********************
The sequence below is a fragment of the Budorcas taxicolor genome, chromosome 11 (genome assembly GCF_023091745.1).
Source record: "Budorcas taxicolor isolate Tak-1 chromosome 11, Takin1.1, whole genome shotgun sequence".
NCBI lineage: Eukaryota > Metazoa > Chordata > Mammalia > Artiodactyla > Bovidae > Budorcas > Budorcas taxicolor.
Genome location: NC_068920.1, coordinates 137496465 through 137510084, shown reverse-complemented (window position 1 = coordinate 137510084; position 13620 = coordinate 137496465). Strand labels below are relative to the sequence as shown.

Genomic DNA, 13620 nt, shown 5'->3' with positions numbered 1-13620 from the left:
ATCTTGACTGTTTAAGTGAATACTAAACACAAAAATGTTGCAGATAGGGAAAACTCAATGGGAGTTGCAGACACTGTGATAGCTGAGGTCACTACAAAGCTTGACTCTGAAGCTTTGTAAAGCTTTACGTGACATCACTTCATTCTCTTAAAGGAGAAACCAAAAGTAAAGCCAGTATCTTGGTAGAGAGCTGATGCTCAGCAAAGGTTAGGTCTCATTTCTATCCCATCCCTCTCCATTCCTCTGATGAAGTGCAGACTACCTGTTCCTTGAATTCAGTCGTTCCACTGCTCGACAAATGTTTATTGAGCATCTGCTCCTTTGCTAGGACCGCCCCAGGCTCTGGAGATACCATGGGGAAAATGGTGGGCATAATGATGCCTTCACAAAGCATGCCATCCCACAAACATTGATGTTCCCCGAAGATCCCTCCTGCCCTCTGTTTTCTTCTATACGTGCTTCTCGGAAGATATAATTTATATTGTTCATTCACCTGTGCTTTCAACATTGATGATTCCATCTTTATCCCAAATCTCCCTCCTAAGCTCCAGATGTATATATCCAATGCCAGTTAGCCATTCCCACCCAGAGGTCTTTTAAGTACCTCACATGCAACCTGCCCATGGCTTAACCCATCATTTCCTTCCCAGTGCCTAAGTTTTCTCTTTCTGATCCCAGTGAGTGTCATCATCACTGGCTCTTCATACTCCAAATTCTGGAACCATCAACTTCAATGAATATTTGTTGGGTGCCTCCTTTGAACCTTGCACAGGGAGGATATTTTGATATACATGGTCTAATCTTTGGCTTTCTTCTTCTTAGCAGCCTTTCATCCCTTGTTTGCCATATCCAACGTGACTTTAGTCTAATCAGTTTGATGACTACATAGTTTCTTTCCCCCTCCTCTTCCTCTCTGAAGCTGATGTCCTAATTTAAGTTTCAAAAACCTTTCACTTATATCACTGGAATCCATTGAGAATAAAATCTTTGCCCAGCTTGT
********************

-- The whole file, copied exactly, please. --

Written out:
The sequence below is a fragment of the Budorcas taxicolor genome, chromosome 11 (genome assembly GCF_023091745.1).
Source record: "Budorcas taxicolor isolate Tak-1 chromosome 11, Takin1.1, whole genome shotgun sequence".
NCBI lineage: Eukaryota > Metazoa > Chordata > Mammalia > Artiodactyla > Bovidae > Budorcas > Budorcas taxicolor.
Genome location: NC_068920.1, coordinates 137496465 through 137510084, shown reverse-complemented (window position 1 = coordinate 137510084; position 13620 = coordinate 137496465). Strand labels below are relative to the sequence as shown.

Genomic DNA, 13620 nt, shown 5'->3' with positions numbered 1-13620 from the left:
ATCTTGACTGTTTAAGTGAATACTAAACACAAAAATGTTGCAGATAGGGAAAACTCAATGGGAGTTGCAGACACTGTGATAGCTGAGGTCACTACAAAGCTTGACTCTGAAGCTTTGTAAAGCTTTACGTGACATCACTTCATTCTCTTAAAGGAGAAACCAAAAGTAAAGCCAGTATCTTGGTAGAGAGCTGATGCTCAGCAAAGGTTAGGTCTCATTTCTATCCCATCCCTCTCCATTCCTCTGATGAAGTGCAGACTACCTGTTCCTTGAATTCAGTCGTTCCACTGCTCGACAAATGTTTATTGAGCATCTGCTCCTTTGCTAGGACCGCCCCAGGCTCTGGAGATACCATGGGGAAAATGGTGGGCATAATGATGCCTTCACAAAGCATGCCATCCCACAAACATTGATGTTCCCCGAAGATCCCTCCTGCCCTCTGTTTTCTTCTATACGTGCTTCTCGGAAGATATAATTTATATTGTTCATTCACCTGTGCTTTCAACATTGATGATTCCATCTTTATCCCAAATCTCCCTCCTAAGCTCCAGATGTATATATCCAATGCCAGTTAGCCATTCCCACCCAGAGGTCTTTTAAGTACCTCACATGCAACCTGCCCATGGCTTAACCCATCATTTCCTTCCCAGTGCCTAAGTTTTCTCTTTCTGATCCCAGTGAGTGTCATCATCACTGGCTCTTCATACTCCAAATTCTGGAACCATCAACTTCAATGAATATTTGTTGGGTGCCTCCTTTGAACCTTGCACAGGGAGGATATTTTGATATACATGGTCTAATCTTTGGCTTTCTTCTTCTTAGCAGCCTTTCATCCCTTGTTTGCCATATCCAACGTGACTTTAGTCTAATCAGTTTGATGACTACATAGTTTCTTTCCCCCTCCTCTTCCTCTCTGAAGCTGATGTCCTAATTTAAGTTTCAAAAACCTTTCACTTATATCACTGGAATCCATTGAGAATAAAATCTTTGCCCAGCTTGT